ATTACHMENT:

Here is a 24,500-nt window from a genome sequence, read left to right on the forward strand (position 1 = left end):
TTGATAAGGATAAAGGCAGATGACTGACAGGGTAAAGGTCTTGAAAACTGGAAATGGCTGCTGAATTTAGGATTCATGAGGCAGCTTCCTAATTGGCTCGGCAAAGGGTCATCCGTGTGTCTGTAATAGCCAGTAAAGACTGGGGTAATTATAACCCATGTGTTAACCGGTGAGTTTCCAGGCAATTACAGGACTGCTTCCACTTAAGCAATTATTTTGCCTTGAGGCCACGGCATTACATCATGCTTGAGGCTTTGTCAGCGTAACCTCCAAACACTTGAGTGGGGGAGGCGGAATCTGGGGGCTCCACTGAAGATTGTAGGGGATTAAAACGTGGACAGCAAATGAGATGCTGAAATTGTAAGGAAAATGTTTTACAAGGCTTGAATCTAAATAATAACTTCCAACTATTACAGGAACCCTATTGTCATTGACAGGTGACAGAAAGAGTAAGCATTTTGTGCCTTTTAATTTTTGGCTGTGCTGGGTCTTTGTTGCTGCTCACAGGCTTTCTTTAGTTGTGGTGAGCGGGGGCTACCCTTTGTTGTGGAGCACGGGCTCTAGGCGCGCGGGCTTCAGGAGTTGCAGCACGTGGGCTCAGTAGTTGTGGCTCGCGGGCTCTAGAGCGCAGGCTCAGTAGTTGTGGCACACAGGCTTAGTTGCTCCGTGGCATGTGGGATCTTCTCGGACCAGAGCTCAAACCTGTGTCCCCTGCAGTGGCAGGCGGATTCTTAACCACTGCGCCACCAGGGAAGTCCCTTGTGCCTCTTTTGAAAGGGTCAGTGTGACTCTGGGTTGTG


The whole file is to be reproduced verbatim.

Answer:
Here is a 24,500-nt window from a genome sequence, read left to right on the forward strand (position 1 = left end):
TTGATAAGGATAAAGGCAGATGACTGACAGGGTAAAGGTCTTGAAAACTGGAAATGGCTGCTGAATTTAGGATTCATGAGGCAGCTTCCTAATTGGCTCGGCAAAGGGTCATCCGTGTGTCTGTAATAGCCAGTAAAGACTGGGGTAATTATAACCCATGTGTTAACCGGTGAGTTTCCAGGCAATTACAGGACTGCTTCCACTTAAGCAATTATTTTGCCTTGAGGCCACGGCATTACATCATGCTTGAGGCTTTGTCAGCGTAACCTCCAAACACTTGAGTGGGGGAGGCGGAATCTGGGGGCTCCACTGAAGATTGTAGGGGATTAAAACGTGGACAGCAAATGAGATGCTGAAATTGTAAGGAAAATGTTTTACAAGGCTTGAATCTAAATAATAACTTCCAACTATTACAGGAACCCTATTGTCATTGACAGGTGACAGAAAGAGTAAGCATTTTGTGCCTTTTAATTTTTGGCTGTGCTGGGTCTTTGTTGCTGCTCACAGGCTTTCTTTAGTTGTGGTGAGCGGGGGCTACCCTTTGTTGTGGAGCACGGGCTCTAGGCGCGCGGGCTTCAGGAGTTGCAGCACGTGGGCTCAGTAGTTGTGGCTCGCGGGCTCTAGAGCGCAGGCTCAGTAGTTGTGGCACACAGGCTTAGTTGCTCCGTGGCATGTGGGATCTTCTCGGACCAGAGCTCAAACCTGTGTCCCCTGCAGTGGCAGGCGGATTCTTAACCACTGCGCCACCAGGGAAGTCCCTTGTGCCTCTTTTGAAAGGGTCAGTGTGACTCTGGGTTGTG